What’s stopping you from implementing guard management software?
If you’re like a lot of the owners I talk to, your #1 reason is probably cost.
Well, what if I told you that it actually costs more to maintain the status quo than it does to work with a company like Silvertrac?
You might be thinking: “Easy for you to say, you’re the Silvertrac guy,” and I understand why you would be skeptical. Let’s run the numbers so I can show you what I mean.
How much do you make on one property?
To calculate how much not using guard management software costs, let’s work with a hypothetical example. We’ll call them Typical Security Services. Typical is a local security company currently operating on ten properties.
To calculate how much one of Typical’s properties is worth in monthly profit, we used our handy ROI calculator. Typical’s lowest price-per-hour for their accounts is $20. The average profit margin for a company their size is 16%, according to Robert H. Perry. So, for a 168, their monthly gross profit is at least $2,250.
How much does it cost to retain an account?
Let’s take a look at one of Typical’s 168s, we’ll call them Stoneview Tower.
As long as Typical delivers the services laid out in their contract, they’ll make at least $2,250 per month in profit on the Stoneview account.
However, as we all know, delivering the services laid out in the contract is easier said than done. The property manager at Stoneview has made it clear that if they catch Typical slacking, they’re moving on to the next guy.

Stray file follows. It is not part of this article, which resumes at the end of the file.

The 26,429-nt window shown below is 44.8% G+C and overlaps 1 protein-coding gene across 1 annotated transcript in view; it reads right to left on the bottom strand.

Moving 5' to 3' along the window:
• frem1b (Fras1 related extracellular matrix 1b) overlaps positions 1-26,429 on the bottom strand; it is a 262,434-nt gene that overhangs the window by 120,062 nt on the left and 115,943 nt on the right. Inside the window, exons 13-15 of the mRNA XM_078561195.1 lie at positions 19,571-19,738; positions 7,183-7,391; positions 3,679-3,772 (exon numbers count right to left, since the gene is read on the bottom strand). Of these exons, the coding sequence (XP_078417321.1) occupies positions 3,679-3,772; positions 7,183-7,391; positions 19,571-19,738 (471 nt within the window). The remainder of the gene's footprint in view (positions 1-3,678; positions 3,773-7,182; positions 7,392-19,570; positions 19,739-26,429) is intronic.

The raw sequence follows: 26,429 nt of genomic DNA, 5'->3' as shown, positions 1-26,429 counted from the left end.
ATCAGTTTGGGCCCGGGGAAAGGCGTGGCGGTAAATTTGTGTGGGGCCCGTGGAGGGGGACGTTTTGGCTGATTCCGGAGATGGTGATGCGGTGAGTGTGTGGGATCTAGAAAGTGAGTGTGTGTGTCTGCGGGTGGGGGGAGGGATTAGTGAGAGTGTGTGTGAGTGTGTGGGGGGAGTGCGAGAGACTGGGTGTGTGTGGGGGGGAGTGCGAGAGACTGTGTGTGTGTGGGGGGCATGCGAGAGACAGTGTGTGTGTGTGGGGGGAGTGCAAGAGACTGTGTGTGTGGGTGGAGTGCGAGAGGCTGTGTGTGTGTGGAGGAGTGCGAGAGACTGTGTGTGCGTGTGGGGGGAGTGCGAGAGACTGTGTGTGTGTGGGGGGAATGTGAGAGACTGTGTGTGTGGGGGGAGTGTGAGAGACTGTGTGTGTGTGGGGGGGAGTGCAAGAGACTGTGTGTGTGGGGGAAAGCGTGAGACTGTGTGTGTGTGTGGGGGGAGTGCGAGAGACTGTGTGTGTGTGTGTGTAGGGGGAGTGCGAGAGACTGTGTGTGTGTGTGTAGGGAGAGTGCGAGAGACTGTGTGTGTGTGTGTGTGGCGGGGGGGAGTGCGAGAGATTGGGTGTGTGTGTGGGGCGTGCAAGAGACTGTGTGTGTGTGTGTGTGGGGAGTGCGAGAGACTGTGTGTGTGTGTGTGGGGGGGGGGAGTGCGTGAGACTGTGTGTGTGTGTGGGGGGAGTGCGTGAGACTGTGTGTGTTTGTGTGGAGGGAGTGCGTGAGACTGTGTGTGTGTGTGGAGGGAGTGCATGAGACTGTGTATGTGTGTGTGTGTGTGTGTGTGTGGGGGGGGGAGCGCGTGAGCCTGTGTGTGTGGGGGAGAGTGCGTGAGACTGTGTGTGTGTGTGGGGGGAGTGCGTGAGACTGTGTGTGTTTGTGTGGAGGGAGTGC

In order to retain the Stoneview account, The managers at Typical need to (1) conduct adequate supervision and (2) provide detailed reports.
The Cost of Manual Supervision
Typical uses a manual supervision model. To make sure their officers are in full uniform, not sleeping on the job, completing their guard tours, etc., Typical has three supervisors on duty at all times conducting randomized post inspections, and nine supervisors in total on the payroll.
Let’s say each of these supervisors are being paid around $2,000 per month. Then let’s factor in the cost of their vehicles (plus insurance, maintenance, taxes, etc.) — let’s call that $500 per month per car. That’s $19,500 total cost for supervision per month.
This cost is shared across all of Typical’s properties, so let’s divide it by ten. That comes out $1,950 per month for supervising Stoneview.
Some security companies have tried to offset the cost of supervision by having supervisors complete routine patrol activities like lockups while they’re making inspections. However, this tends to mean that their quality assurance checks won’t be as thorough or accurate as they ought to be. That’s not going to fly with a client like Stoneview.